When I stepped in as art director on Wall-e, and became responsible for establishing the visual style of every graphic element in the Axiom, I needed to develop a design logic that that not only established a meaningful relationship of type, iconography, pattern, color, shape and motion between the graphic elements themselves, but that also worked in conjunction with the all the environmental, story, performance, camera and lighting decisions in context around them. 

Original matte painting by Paul Topolos  ©2008 Pixar/Disney

While this experience opened my eyes to the sheer complexity and problem-solving that design entailed, my real understanding of design came with production designing 'Lifted'. 

For this film of just 5 minutes, I was responsible for the look of every visual element in every shot. My varied learnings up to this point—the arbitrary use of design elements, to making things look cool, to solving the laborious details, to owning a single design, or an entire design discipline—all fell short of the task ahead of me.

At Pixar, production design is basically the process of interpreting and relating story intent into cohesive, consistent and compelling visuals, from the thoughtful design relationship of characters, props and sets, to the orchestration of all the visual design elements: composition, staging, light, color, form, space, depth, an so on. 

As the relationship of image to story helps communicate information, elicit emotion, reveal character, and convey subtext, production design requires an intimate understanding of the creative intent of not just the the film as a whole, but the dramatic progression from scene to scene, the intent of each shot, and a sensitivity to how any detail, no matter how small, can help convey story intent.

©2008 Pixar/Disney
Of course, as much as I learned at Pixar, my understanding of design did not stop there. Returning to games with Dynamighty enabled me to think of design as a mode of thought and problem-solving. Here I had the opportunity to help craft an interactive experience defined by completely different set of constraints, goals and needs. And for the first time I was not approaching design as a service provider visualizing someone else’s voice, but as a co-author author articulating my own voice.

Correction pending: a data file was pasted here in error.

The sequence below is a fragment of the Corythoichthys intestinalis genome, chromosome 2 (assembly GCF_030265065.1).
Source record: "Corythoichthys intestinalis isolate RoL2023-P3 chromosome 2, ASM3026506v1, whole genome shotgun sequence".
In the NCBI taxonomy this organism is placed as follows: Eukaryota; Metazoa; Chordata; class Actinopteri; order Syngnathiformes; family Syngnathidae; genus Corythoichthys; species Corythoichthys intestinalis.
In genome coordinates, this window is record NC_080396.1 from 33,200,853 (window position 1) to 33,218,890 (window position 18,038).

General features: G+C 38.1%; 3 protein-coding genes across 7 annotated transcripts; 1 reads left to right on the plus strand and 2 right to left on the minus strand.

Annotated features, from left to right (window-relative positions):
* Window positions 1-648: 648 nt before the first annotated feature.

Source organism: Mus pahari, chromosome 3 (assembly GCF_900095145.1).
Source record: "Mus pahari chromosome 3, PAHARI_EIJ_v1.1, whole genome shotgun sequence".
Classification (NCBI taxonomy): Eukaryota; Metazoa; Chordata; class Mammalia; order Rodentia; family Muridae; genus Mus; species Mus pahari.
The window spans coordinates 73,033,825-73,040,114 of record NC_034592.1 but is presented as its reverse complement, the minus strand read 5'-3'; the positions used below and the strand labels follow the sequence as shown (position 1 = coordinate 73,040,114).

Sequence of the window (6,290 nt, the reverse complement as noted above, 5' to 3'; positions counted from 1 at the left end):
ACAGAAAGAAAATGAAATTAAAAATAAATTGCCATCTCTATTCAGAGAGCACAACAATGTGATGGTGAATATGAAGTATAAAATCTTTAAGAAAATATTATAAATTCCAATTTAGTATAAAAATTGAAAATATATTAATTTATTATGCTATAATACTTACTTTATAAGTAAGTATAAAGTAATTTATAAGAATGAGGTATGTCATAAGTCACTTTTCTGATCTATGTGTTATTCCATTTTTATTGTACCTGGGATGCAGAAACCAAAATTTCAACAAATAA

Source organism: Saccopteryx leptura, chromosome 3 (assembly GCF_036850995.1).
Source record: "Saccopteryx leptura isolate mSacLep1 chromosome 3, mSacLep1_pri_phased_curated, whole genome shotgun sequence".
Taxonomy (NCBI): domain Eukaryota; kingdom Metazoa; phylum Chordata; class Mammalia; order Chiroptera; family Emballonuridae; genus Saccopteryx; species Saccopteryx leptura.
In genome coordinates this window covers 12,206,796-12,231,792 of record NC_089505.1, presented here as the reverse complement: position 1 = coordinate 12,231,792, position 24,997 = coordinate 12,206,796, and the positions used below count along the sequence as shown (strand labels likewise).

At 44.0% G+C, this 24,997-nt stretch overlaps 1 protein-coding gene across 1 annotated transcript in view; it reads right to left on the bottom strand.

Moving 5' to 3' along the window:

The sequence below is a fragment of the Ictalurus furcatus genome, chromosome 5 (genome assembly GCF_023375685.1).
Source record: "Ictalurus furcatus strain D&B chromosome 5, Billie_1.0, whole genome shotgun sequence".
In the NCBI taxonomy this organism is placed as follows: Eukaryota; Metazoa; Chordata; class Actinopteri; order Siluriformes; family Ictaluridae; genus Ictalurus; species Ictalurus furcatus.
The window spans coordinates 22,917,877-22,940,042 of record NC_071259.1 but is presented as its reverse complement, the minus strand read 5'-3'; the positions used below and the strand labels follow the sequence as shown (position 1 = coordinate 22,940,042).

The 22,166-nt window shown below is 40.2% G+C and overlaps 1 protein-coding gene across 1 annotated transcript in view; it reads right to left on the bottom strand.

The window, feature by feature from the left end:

©2014 Sony Computer Entertainment

Art directing Counterspy expanded my consideration of design as not just the use of visuals to support a carefully constructed narrative, but as the means to crafting a user experience and fulfilling a core player fantasy in service of game design. This entailed communicating goals, supplying user motivation, shaping an immersive and engaging world that supports player fiction, and establishing clear visual gameplay systems.

©2014 Sony Computer Entertainment
From the games space to the tech world of Google, my understanding of design was stretched again. Illustrating and leading Doodles, where design was used to capture the curiosity of billions of internet users around the world within a 500x200 pixel space, as well as to help bring more user delight to a range of Google products and services, I discovered that the heart of the Doodle team was about bringing a soul to technology through artistic expression and the celebration of humanity. 

© 2015 Google

Over my career I’ve applied many of these learnings into a series of cinematic design talks on visual and emotional storytelling as it relates to film, animation, and even writing as I routinely apply design thinking to my own script and novel writing.

Since then, I have come to see design as a broad process of understanding, problem-solving and communication, where the success of execution is only as effective as the design thinking behind it. While perhaps far from academic or complete, my understanding of design is being expanded once again as I now consult with Virtual & Augmented Reality companies to help them craft entirely new visually immersive experiences. 

So what I have gleaned through all of this? 

Visual design is a means for crafting experience, whether expressed through movie screens, computer screens, mobile screens, virtual reality or words or pictures on the page, imagery is a means of capturing people's imagination, to distract, amuse, inform, engage and powerful illicit feeling. 

What is successful design? You know it when you don't just see it, but you feel it.